I'm writing this the day after the Michigan and Arizona primaries. All day yesterday I was on the phone buzzing with friends and colleagues about the exit poll results that were dribbling in. I had some other non-political stories to write, but I couldn't concentrate on them; the news of the McCain surge was too fascinating. Then I went home and had dinner with some old friends who'd come to Washington to see the monuments and museums. I excused myself early because I had to go down to NPR for some Election Night punditry.
Punditry is usually fun; it's satisfying to have your say. But on nights like last night, it was really fun. Something dramatic was happening. The McCain victory means that we're going to have a competitive campaign for at least another several weeks. Plus nobody knows what is going to happen; we're in uncharted waters. The studio had that concentrated energy that news outlets get when people are reporting on something live. There are judgments to be made—should outlying poll results be reported, or are they unreliable—and after it is all over reporters get a sense of elation because they've pulled it all together without falling down on their faces.
I was supposed to have drinks with my visiting friends at their hotel at 10 p.m., and I had 40 minutes to kill, so I drove around the Capitol and the Lincoln Memorial listening to the radio. It was wonderful. As a journalist, I was happy because there was a story breaking, and I was happy as an American because, though I haven't hesitated to say nasty things about him, I agree with a lot of the policies and ideas John McCain represents.
I started thinking about what it must feel like to work in a campaign or an administration on a victory night. This will never happen to me—I'm a journalist, not a politico—but just imagine how the Clinton people must have felt on Election Night of 1992. They must have been filled with a giddy sense of victory. Campaigns are brutal and gut-wrenching; it must feel wonderful to come out on top. But the victors must have also been seized with a sense of the awesome opportunity. Even the most shallow and cynical of them must have paused for a moment to look back across the great sweep of American history and its future possibilities. To know that you and your crowd are going to get your turn in the White House. To know that you're going to get your chance to make history. That must be an awesome feeling.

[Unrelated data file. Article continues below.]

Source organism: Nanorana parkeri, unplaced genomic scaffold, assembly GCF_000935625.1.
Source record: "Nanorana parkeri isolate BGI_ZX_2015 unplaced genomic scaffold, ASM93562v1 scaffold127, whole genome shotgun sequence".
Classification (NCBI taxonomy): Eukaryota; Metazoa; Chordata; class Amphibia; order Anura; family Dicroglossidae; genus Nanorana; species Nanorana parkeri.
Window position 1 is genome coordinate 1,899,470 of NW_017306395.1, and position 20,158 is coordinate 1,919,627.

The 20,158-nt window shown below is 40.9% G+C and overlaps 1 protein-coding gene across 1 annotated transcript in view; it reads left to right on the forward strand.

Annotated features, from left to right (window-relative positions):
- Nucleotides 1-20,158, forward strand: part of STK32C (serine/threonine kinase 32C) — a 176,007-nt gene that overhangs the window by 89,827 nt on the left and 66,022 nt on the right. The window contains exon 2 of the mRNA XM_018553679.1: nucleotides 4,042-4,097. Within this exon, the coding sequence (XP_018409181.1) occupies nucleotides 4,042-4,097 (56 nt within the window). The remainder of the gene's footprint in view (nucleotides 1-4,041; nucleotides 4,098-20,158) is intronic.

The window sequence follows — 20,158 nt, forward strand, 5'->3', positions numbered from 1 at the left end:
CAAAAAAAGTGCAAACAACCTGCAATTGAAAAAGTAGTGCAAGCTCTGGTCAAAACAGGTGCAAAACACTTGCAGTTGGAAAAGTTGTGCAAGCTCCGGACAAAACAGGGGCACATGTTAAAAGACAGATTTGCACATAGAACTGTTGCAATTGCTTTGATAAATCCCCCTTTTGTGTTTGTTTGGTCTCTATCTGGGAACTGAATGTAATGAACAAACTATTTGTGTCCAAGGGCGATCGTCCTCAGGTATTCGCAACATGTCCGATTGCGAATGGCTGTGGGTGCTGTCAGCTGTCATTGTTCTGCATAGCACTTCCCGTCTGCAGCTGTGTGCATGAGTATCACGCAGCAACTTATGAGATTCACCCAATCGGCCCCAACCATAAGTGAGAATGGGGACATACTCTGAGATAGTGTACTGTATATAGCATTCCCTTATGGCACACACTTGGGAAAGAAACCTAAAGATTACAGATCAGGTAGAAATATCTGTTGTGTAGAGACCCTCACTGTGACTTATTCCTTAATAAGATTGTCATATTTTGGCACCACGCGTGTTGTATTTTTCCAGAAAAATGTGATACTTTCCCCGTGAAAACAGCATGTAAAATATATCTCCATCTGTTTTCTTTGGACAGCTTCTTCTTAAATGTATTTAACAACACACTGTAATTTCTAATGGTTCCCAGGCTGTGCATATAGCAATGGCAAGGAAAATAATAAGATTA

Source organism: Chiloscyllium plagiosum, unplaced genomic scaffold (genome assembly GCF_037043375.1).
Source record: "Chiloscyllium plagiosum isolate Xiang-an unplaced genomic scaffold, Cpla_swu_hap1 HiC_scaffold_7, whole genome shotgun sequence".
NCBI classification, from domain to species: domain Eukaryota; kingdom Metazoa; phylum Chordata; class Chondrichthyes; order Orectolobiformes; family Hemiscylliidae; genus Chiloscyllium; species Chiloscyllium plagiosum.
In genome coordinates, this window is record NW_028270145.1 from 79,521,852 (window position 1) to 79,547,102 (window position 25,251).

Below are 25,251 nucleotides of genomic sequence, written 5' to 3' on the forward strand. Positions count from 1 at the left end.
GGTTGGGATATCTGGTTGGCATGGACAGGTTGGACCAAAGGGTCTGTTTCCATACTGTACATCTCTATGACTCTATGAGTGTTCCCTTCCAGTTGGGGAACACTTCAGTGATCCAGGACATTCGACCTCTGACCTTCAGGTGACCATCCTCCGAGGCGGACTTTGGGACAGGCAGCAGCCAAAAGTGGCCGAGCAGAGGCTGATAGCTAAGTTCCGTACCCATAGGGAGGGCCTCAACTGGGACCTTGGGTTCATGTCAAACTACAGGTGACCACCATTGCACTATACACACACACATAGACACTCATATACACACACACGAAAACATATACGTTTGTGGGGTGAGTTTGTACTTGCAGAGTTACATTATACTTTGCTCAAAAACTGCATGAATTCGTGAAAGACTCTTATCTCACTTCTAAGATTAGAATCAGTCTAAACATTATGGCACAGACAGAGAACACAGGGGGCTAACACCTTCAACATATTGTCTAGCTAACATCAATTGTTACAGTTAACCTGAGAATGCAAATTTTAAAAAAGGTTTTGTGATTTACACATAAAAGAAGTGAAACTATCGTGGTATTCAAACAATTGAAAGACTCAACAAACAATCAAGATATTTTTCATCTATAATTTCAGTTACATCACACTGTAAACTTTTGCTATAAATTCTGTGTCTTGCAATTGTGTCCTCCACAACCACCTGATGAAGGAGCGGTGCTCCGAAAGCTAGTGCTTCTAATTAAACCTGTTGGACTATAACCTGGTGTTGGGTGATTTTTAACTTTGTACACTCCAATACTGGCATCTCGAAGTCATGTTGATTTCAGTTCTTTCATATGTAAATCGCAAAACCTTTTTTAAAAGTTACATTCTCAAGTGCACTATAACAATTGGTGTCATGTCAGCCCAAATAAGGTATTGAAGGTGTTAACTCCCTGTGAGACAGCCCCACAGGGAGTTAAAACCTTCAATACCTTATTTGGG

In a sense, that feeling undergirds life in Washington and makes it more meaningful than life elsewhere. It touches the people in government directly, but it touches the rest of us who talk, write, lobby, and petition. We're all scrambling to get ahead like people everywhere else, but we also have a sense that somehow we're contributing our little bit of brainpower to the national well-being, a feeling that is not totally delusional. No, there aren't massive issues like World War II or the Cold War, but even if you go down to some pathetic Finance Committee hearing and sit among the lobbyists, you still have the sense that billions of dollars are at stake and the issues that are decided will touch lots of people. (People in Silicon Valley get excited by such small numbers. They talk about a billion dollars as if it were a large amount of money, whereas during the annual budget process, the secretary of human services wouldn't bother to pick up a billion dollars if she saw it lying in the street—in a trillion dollar budget, it wouldn't be worth the effort.)
Washington has its rituals: black-tie dinners, White House conferences, Smithsonian lectures, National Trust for Historic Preservation slide shows, fund-raisers, and there are constant subtle or not-so-subtle reminders that we are in the capital city of the most powerful nation on earth, and there are opportunities to accomplish things not possible in Albany or Harrisburg or Brussels or Berlin.
And this unique quality attracts great people. I'd be bored to death on a college campus. I find most academic disputes otherworldly and arcane. But Washington, which attracts the most educated population in the world, also attracts many of the most interesting people. I'm not quite sure I can buy your line that World Bank parties are wonderful, but I do know that places like the World Bank, the embassies, the big media outlets, the National Institutes of Health, the think tanks, and the activist organizations are full of people who not only read books but have seen a fair bit of the real world.
Later in the day I'm going to sit on a panel to discuss John Judis' book The Paradox of American Democracy at the Woodrow Wilson Center. We're going to talk about the history of Progressivism and the role of elites in modern society and all that stuff. Our audience will probably be small because there are hundreds of similar panels taking place in Washington every day. People romanticize the Cold War era, but then there wasn't much in the way of intellectual and cultural life. But now the town is stuffed with it. When I moved back here from Europe, I overheard two scientists in a playground discussing Isaac Newton—a sign of how Washington has evolved.
I want to get on to your point about the new versus the old Washington, those AOL types out in the burbs. But I've written too much already so maybe we can talk more about that in our third exchange.